Where in the World is Osama Bin Laden?
Morgan Spurlock is undoubtedly becoming one of the leading documentary makers in America, if not overtaking Michael Moore to become the top, and most of it is in his relaxed style and his direct appeals to the audience.
His latest film is Wherever in the World is Osama Bin Laden?, is a film where the documentary maker does just that, he sets out to find the number one wanted man in America, and that means visiting some of the most dangerous places to be if you're an American.
I like the way that Morgan Spurlock makes these such a personal journey, because by doing that he also appeals to something in the audience too and makes a connection right from the outset.
This journey begins with his wife revealing that she's pregnant and he wants to make the house, the neighbourhood and the world a much safer place for them to live. So instead of just making the house baby proof, he sets off for the biggest task he can, finding the number one terrorist leader in the world.
Spurlock heads off to various countries following suggestions and media rumour as to where the man could be, and heads in with an open mind and an outspoken manner, blatantly asking the questions that we would of a neighbour or friend, and with surprising results.
His journey is an eye opener, although I have to say not for someone who understands some of the history behind the anti-American voice in the east. If you have some understanding of that then this will be less of an eye opener for discovering the views of those in the middle east, and more of a surprise to see how those that don't discover them for the first time.
The reaction of people he meets are perhaps the most surprising aspect of the film, and rather than retort like the Western hating fanatics that the press often portray them as, they react like normal people, often far friendlier and open than people you would meet in everyday western life.
Sitting with a family and having tea and watching the kids run about as Spurlock chatted with them and cracked jokes was a very surprising moment. You relaxed into the moment and totally forgot about where they were and the nationality of the people that he was talking to, suddenly the intimate connection between father and father to be was made, and that came through the screen and connected with me too.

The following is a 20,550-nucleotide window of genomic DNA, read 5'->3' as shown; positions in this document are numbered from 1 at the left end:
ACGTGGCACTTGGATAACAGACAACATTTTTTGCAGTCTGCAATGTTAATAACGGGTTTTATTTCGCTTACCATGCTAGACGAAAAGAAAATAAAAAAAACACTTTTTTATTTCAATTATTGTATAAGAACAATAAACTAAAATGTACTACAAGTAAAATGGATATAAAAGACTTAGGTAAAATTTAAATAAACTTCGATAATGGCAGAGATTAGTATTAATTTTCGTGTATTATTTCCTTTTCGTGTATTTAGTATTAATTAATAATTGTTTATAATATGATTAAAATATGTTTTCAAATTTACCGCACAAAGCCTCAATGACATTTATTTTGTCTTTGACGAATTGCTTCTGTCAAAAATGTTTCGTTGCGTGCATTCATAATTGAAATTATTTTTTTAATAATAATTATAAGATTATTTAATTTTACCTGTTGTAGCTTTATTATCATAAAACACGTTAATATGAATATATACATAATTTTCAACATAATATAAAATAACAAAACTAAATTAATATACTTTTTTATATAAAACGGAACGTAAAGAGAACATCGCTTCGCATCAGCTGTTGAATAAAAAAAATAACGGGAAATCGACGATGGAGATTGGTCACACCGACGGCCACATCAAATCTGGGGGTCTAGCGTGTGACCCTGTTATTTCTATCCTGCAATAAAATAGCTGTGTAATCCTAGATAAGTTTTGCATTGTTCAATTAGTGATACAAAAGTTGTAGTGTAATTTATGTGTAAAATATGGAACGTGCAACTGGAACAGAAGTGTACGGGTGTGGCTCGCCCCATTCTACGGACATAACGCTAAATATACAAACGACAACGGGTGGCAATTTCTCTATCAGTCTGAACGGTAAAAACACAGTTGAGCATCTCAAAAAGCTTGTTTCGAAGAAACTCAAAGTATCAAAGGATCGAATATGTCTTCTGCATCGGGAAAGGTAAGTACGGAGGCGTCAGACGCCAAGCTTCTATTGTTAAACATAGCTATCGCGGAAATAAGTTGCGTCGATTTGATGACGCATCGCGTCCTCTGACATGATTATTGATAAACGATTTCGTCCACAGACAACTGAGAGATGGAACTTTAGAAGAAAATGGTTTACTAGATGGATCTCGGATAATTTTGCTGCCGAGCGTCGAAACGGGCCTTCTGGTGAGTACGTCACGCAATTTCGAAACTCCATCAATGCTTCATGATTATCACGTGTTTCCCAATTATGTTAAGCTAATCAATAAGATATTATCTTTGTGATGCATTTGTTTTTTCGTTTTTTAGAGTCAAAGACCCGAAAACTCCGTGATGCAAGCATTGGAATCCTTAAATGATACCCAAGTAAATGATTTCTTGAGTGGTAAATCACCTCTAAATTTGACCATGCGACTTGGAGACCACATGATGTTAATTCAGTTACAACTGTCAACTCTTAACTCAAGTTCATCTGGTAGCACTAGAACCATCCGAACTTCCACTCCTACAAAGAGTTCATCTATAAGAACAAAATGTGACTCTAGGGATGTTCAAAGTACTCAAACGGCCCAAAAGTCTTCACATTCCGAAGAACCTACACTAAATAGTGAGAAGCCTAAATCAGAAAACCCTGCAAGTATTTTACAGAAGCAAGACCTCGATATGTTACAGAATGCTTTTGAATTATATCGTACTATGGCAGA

It was a strong moment that broke down a lot of barriers, and this happened throughout the film, from the smallest moment of sitting sharing some street side bought food with a child, to the more serious moments of chatting with a relation of Bin Laden in his home, there's always a feeling that the barriers are being broken down and eroded.
For all the scenes that bring together Spurlock, the audience and the middle-eastern interviewees, there are a few moments that show the danger and negative side of some of the more extremist viewpoints. When Spurlock enters an area in Israel he is berated and verbally attacked and any chance at an open discussion is shouted down. The people there become so heated that they even start hitting policemen who are trying to keep the camera crew safe. It becomes so heated that Spurlock and his crew are asked to leave.
Another interesting moment is when Spurlock enters a school and is allowed to talk with some of the students. A couple are selected to speak with him, but they are not allowed to without the presence of various teachers around him, and while Spurlock might be asking some rather open and easy to answer questions, the students back away from answering and tellingly have to keep looking to their teachers.
Including moments such as these keep the balance of the story between the good and bad parts of middle-eastern life, but what they especially help to do is show that the real issue is not with the people themselves, but with the way they are ruled over, controlled and told what to do throughout their lives. In other words with the governments and the ruling religious leaders.
There was one stylistic choice that I didn't quite agree with, when Spurlock visited each country there was a little introduction with a CGI section that was meant to inject a comedy element into the demonised figure of Osama Bin Laden. However these became a little too much for me and I felt that they began to detract from what the documentary was trying to do.
However it does deliver a couple of strong messages, and not just the one that tells us that Arabs are just like us but with different customs and practices. It does do a good job of highlighting some of the contradictions in various Muslim beliefs.